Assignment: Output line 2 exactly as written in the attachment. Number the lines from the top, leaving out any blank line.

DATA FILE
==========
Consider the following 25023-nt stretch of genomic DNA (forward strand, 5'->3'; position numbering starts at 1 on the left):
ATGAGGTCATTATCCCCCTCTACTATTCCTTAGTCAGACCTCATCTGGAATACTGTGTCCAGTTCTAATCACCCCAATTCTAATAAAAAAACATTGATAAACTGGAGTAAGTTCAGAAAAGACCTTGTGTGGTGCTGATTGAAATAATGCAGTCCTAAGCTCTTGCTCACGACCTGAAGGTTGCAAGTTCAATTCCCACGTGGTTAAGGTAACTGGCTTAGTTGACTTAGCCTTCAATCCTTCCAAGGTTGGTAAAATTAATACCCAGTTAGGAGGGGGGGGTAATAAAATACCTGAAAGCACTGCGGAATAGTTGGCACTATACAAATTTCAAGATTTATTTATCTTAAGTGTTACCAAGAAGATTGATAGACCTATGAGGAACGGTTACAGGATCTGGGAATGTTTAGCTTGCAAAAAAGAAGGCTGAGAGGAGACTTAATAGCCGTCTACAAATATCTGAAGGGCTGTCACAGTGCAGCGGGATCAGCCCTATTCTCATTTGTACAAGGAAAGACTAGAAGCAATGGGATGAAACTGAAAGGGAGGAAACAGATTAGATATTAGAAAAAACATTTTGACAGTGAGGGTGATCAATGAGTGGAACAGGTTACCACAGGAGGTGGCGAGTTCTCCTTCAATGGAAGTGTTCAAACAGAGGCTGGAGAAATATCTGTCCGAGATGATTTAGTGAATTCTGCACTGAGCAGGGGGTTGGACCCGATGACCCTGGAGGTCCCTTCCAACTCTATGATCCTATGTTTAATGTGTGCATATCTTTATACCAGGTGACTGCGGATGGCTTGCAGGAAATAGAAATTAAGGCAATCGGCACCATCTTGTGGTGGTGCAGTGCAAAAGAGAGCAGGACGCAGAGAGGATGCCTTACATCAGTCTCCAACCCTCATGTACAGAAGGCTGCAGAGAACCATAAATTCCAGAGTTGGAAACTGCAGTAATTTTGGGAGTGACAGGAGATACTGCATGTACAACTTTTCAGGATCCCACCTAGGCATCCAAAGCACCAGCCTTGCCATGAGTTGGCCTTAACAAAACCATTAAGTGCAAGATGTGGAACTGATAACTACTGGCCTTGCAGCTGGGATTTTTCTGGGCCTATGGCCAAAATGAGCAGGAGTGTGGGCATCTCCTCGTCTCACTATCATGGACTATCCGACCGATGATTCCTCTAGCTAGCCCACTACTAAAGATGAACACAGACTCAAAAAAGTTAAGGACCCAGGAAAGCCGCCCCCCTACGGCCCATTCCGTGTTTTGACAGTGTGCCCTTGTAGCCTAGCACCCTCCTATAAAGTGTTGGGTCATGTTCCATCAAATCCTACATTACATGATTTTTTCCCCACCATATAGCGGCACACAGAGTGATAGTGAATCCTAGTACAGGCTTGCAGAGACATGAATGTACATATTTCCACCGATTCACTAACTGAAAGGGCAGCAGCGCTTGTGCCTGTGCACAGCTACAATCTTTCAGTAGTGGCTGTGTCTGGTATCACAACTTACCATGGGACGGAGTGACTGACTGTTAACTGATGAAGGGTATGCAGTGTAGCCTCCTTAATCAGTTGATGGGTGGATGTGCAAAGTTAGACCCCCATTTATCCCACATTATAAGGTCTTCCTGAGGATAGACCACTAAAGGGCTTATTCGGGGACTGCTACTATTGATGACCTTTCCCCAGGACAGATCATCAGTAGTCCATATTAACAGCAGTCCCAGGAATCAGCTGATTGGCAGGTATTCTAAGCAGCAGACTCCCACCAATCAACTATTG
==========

ATGAGGTCATTATCCCCCTCTACTATTCCTTAGTCAGACCTCATCTGGAATACTGTGTCCAGTTCTAATCACCCCAATTCTAATAAAAAAACATTGATAAACTGGAGTAAGTTCAGAAAAGACCTTGTGTGGTGCTGATTGAAATAATGCAGTCCTAAGCTCTTGCTCACGACCTGAAGGTTGCAAGTTCAATTCCCACGTGGTTAAGGTAACTGGCTTAGTTGACTTAGCCTTCAATCCTTCCAAGGTTGGTAAAATTAATACCCAGTTAGGAGGGGGGGGTAATAAAATACCTGAAAGCACTGCGGAATAGTTGGCACTATACAAATTTCAAGATTTATTTATCTTAAGTGTTACCAAGAAGATTGATAGACCTATGAGGAACGGTTACAGGATCTGGGAATGTTTAGCTTGCAAAAAAGAAGGCTGAGAGGAGACTTAATAGCCGTCTACAAATATCTGAAGGGCTGTCACAGTGCAGCGGGATCAGCCCTATTCTCATTTGTACAAGGAAAGACTAGAAGCAATGGGATGAAACTGAAAGGGAGGAAACAGATTAGATATTAGAAAAAACATTTTGACAGTGAGGGTGATCAATGAGTGGAACAGGTTACCACAGGAGGTGGCGAGTTCTCCTTCAATGGAAGTGTTCAAACAGAGGCTGGAGAAATATCTGTCCGAGATGATTTAGTGAATTCTGCACTGAGCAGGGGGTTGGACCCGATGACCCTGGAGGTCCCTTCCAACTCTATGATCCTATGTTTAATGTGTGCATATCTTTATACCAGGTGACTGCGGATGGCTTGCAGGAAATAGAAATTAAGGCAATCGGCACCATCTTGTGGTGGTGCAGTGCAAAAGAGAGCAGGACGCAGAGAGGATGCCTTACATCAGTCTCCAACCCTCATGTACAGAAGGCTGCAGAGAACCATAAATTCCAGAGTTGGAAACTGCAGTAATTTTGGGAGTGACAGGAGATACTGCATGTACAACTTTTCAGGATCCCACCTAGGCATCCAAAGCACCAGCCTTGCCATGAGTTGGCCTTAACAAAACCATTAAGTGCAAGATGTGGAACTGATAACTACTGGCCTTGCAGCTGGGATTTTTCTGGGCCTATGGCCAAAATGAGCAGGAGTGTGGGCATCTCCTCGTCTCACTATCATGGACTATCCGACCGATGATTCCTCTAGCTAGCCCACTACTAAAGATGAACACAGACTCAAAAAAGTTAAGGACCCAGGAAAGCCGCCCCCCTACGGCCCATTCCGTGTTTTGACAGTGTGCCCTTGTAGCCTAGCACCCTCCTATAAAGTGTTGGGTCATGTTCCATCAAATCCTACATTACATGATTTTTTCCCCACCATATAGCGGCACACAGAGTGATAGTGAATCCTAGTACAGGCTTGCAGAGACATGAATGTACATATTTCCACCGATTCACTAACTGAAAGGGCAGCAGCGCTTGTGCCTGTGCACAGCTACAATCTTTCAGTAGTGGCTGTGTCTGGTATCACAACTTACCATGGGACGGAGTGACTGACTGTTAACTGATGAAGGGTATGCAGTGTAGCCTCCTTAATCAGTTGATGGGTGGATGTGCAAAGTTAGACCCCCATTTATCCCACATTATAAGGTCTTCCTGAGGATAGACCACTAAAGGGCTTATTCGGGGACTGCTACTATTGATGACCTTTCCCCAGGACAGATCATCAGTAGTCCATATTAACAGCAGTCCCAGGAATCAGCTGATTGGCAGGTATTCTAAGCAGCAGACTCCCACCAATCAACTATTG